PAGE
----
Cyber Crime PLC.
What image do you think of when you think of cyber criminals?
Do you picture the usual ‘stock image’ of a hooded figure, alone and surrounded by code, with his face hidden from view? Or how about an image like the one used above?
The hooded-hacker image shows the stereotypical cyber criminal, operating alone and probably how the general public see it. But as the cybercrime industry changes, that picture of a limited, individual threat is perhaps outdated.
The industrialisation of cybercrime has been happening for some time, with Forbes magazine recently estimating that the cybercrime industry was worth around $77bn in 2015 and may be worth up to $170bn by 2020.
Recently however, we at 2-sec have seen how the cybercrime industry has gone through another upgrade. It has, dangerously, become more corporate.
Cybercrime organisations are now starting to behave more like corporate entities. Having previously worked in secret and alone, gangs are starting to work together. They are starting to develop cooperative relationships and information sharing platforms. Instead of everyone within a cybercrime gang working as a loose collective, they now operate in vertical silos. They have tiers of ’employees’, with those at a lower level not aware of who is at the upper levels, so if anyone gets caught, they can be efficiently cut loose from the organisation and the rest carry on.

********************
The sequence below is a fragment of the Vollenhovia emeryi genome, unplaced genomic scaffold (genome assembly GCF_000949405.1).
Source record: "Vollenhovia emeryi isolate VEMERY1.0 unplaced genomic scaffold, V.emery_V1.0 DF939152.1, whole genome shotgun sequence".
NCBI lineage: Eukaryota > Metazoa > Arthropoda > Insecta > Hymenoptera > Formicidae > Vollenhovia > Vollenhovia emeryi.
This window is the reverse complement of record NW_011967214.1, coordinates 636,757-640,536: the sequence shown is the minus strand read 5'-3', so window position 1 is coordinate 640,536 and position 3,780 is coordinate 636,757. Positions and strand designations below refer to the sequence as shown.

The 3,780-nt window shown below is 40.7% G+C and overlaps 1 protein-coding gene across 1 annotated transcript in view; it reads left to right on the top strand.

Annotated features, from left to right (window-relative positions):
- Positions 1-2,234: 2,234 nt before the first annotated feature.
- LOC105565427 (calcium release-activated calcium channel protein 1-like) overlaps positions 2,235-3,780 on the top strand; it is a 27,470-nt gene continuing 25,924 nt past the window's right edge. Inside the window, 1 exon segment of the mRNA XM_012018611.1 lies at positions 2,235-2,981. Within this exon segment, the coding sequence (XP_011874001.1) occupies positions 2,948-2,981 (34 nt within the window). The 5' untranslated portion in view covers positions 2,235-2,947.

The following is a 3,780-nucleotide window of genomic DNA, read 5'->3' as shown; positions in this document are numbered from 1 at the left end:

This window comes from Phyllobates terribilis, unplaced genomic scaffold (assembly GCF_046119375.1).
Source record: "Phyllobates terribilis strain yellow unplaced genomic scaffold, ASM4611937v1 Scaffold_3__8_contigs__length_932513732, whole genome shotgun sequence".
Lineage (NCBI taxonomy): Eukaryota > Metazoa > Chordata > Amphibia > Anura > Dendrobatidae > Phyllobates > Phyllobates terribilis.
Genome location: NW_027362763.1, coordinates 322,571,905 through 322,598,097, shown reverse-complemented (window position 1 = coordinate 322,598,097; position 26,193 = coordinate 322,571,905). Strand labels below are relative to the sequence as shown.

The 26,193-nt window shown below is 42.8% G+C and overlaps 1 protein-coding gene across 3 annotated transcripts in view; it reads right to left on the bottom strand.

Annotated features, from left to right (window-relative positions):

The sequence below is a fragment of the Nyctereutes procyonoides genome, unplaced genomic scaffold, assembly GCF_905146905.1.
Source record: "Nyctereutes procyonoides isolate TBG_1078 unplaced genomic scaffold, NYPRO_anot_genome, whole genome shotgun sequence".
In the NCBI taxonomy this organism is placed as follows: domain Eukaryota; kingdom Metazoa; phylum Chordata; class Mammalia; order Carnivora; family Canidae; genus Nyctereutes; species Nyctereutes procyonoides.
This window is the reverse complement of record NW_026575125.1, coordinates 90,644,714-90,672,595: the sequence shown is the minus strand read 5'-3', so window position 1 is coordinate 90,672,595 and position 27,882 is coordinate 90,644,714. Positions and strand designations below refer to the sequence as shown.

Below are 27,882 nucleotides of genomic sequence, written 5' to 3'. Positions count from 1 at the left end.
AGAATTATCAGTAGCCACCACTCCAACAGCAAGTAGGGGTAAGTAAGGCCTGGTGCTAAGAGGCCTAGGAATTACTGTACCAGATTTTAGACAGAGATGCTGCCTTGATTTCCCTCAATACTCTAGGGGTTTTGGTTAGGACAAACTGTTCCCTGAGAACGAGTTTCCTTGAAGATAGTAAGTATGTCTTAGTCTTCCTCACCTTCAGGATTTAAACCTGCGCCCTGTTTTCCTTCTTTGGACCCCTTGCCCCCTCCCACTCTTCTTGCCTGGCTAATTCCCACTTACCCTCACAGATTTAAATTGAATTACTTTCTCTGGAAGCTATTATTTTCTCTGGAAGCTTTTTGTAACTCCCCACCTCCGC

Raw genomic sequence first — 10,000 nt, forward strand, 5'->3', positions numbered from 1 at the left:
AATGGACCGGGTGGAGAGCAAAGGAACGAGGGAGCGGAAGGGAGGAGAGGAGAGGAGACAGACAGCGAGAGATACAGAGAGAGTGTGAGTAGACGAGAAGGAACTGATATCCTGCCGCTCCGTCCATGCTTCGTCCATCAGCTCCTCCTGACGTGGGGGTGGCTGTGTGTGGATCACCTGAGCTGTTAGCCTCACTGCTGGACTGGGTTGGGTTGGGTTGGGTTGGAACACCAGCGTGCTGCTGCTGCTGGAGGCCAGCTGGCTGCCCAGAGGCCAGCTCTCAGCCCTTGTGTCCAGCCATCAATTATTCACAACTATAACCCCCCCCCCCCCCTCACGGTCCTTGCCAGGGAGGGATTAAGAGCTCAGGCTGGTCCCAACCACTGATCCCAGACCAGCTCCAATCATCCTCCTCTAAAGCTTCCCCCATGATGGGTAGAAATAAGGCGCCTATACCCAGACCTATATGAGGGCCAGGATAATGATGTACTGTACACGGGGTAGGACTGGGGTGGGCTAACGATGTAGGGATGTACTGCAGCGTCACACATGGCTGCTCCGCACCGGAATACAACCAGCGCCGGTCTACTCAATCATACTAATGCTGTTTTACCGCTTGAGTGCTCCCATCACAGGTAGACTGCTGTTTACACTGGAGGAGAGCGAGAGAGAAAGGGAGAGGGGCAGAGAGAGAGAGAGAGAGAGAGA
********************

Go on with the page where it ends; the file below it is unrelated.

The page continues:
Some of the more advanced organisations even have employee management structures, and efficiency restructures. 2-sec has seen evidence that some cybercrime organisations even have their own recruitment and HR teams who manage the wellbeing of their people like any lawful firm would do. We have also seen how the language being used on forums by cybercrime gangs to describe their operations has become identical to that used by executives within businesses.
The effect of this corporatisation is that methods have become more refined. Attacks that are now based on shared intelligence have become more likely to succeed. With the addition of more efficient management structures the already low risk of being caught, has decreased even further.
So whilst the typical hooded figure image does look good when making a presentation, perhaps it’s time to retire it, and replace it with the other type of usual stock image, of a corporate-looking team having a business meeting.